Reader reviews and comments on All Woman and Springtime, plus links to write your own review.

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All Woman and Springtime

A Novel

by Brandon W. Jones

All Woman and Springtime by Brandon W. Jones
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  • First Published:
    May 2012, 384 pages
    Paperback:
    Mar 2013, 400 pages

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There are currently 23 reader reviews for All Woman and Springtime
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Power Reviewer Louise J

Don't Miss This One!!
This was a fascinating, fast-paced story without a minute to put the book down! Being caught up in the lives of Jasmine, Gi, II-sun and Cho was undeniably real. I felt like I was being tugged along with these four women as they struggled through their daily lives, trying to make sense of who and what they are. Being sold into prostitution was a huge blow to their ego’s and their inexperience was shamelessly embarrassing to watch. My heart bled for these young women as they were forced into things they never even dreamed about. Stripped bare of their innocence and purity was hard to swallow.

Brandon W. Jones hit the mark with this one, showcasing the realities of human trafficking and what that type of life does to a person. The ending was so sad and one I never saw coming and cried over. All that angelic innocence lost forever. I would highly recommend this book to everyone, don’t miss it!!
Marion T. (Palatine, IL)

All Woman and Springtime
Though difficult to read this is a compelling story on a very important subject-human trafficking and sexual slavery. It is for the mature audience since the contents are graphic, but realistic. That being said, Brandon Jones has written a beautiful, chilling, important novel. The hopelessness that these young girls had to live but the hope in their hearts that one day they would be out of this life made for a very compelling story that hooks the read right from the start.
Sally D. (Racine, WI)

All Woman and Springtime
All Woman and Springtime begins with the story of two young women, Il-Sun and Gi, living at the Home for Orphan Girls in North Korea. Part I describes how both girls arrived at the orphanage, the daily rigors of their lives as seamstresses and the overwhelming fear of living under the North Korean regime ruled by "the Great Leader Kim Il-sung". It is made clear how both girls long to escape their oppressive lives.

Without giving more away, Parts II through IV follows their lives to South Korea and the United States where they unwillingly become involved in sex trafficing.

There are marked changes in style through the story, perhaps done to highlight the abrupt changes the girls go through as the story progresses. There are some very explicit descriptions of mental, physical and sexual torture throughout the book but they are necessary to the telling of the tale.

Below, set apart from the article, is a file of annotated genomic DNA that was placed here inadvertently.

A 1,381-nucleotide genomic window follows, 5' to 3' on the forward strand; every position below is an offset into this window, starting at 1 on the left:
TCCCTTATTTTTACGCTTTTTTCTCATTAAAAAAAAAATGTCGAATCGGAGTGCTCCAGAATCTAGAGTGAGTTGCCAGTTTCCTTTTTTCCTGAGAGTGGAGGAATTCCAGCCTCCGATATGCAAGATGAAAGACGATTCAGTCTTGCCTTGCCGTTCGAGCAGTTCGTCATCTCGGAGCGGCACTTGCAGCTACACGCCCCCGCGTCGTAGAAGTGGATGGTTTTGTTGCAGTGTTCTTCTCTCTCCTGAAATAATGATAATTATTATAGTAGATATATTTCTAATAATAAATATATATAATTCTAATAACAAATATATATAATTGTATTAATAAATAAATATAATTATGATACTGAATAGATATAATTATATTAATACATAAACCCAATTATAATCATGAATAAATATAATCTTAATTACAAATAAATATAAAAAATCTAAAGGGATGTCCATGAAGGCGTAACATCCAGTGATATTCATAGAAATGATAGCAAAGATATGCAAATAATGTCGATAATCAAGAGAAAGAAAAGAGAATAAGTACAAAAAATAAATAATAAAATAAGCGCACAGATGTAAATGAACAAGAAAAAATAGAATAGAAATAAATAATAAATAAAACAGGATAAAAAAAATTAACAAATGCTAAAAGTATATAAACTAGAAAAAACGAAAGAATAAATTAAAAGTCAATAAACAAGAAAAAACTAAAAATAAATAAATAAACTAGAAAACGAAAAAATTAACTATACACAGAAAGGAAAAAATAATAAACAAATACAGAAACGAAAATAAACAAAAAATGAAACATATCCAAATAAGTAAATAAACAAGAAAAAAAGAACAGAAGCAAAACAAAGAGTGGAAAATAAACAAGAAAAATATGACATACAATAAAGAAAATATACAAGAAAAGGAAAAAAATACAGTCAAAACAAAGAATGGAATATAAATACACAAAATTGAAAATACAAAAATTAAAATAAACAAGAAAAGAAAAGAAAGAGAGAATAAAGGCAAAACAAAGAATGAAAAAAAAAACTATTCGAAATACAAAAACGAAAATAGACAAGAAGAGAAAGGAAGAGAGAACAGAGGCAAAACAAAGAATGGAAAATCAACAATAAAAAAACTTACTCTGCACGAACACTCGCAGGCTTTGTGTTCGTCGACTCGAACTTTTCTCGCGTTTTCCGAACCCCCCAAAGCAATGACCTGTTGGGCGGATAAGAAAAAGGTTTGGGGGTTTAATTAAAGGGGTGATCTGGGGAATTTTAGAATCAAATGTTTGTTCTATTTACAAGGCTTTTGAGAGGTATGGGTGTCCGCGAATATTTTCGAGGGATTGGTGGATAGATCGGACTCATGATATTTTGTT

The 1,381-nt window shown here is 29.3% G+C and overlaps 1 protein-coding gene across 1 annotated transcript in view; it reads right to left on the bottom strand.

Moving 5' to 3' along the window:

While the ending of the story seems a bit contrived all in all, this is a very readable book. I would be willing recommend it to others.
Kenneth R. (St. Louis, MO)

Good read about a bad subject.
This book is mail about sex trafficking. The reverence of the North Koreans for the “dear leader” was a bit overdone in my opinion, but the story of three women who make the journey from North Korea to Seattle via Seoul, against their will, and somehow overcome one adversity after another held my interest to the very end.
Michele J.

This book is unputdownable!
I am stunned by the beauty and intelligence of the writing. I agree with Alice Walker's assessment of this wonderful book as, "absorbing, chilling, beautifully written and important..." Brandon Jones has fully placed the reader in North Korea and created a world and whole, endearing characters inhabiting it....
A stunning book, not to be missed!
Kristin P. (Reston, VA)

A must read
This is a heartbreaking book on a very important topic. While the passages detailing the horrors of human trafficking are graphic at times, the author treats each passage and the characters with respect. He does not sensationalize the issues but rather helps the reader see it from the characters' perspectives. This book is well-suited for a book club-make sure you allow for ample time for discussion-and for students interested in women's studies. While this book is heartbreaking, I became completely engrossed in the story and could not put the book down. It is a truly unique book and beautifully written.
Jacquelyn H. (Blanco, TX)

Intense and Informative
The book All Woman and Springtime is the story of human trafficking concerning innocent young women and brothels. The story begins in a North Korean orphanage where young women in puberty become involved with human traffickers. The story moves from North Korea to South Korea to Seattle, Washington in a fast paced story of abuse and as well as hope for survival. I loved this book from the intense and innocent loyalty to the South Korean "Big Brother" to the loss of innocence, the endurance, desperation, and redemption of the characters. Wonderful.
Power Reviewer Lee M. (Creve Coeur, MO)

WOW
One of the best books I’ve read in a long time. The story of Gyong-Ho and Il-sun, two North Korean orphans, spans only a few years but encompasses a lifetime of degradation, and abuse but also holds a glimmering of hope. Perhaps a little too realistic at times, definitely for a mature audience, but nonetheless a gripping story which you will long remember.
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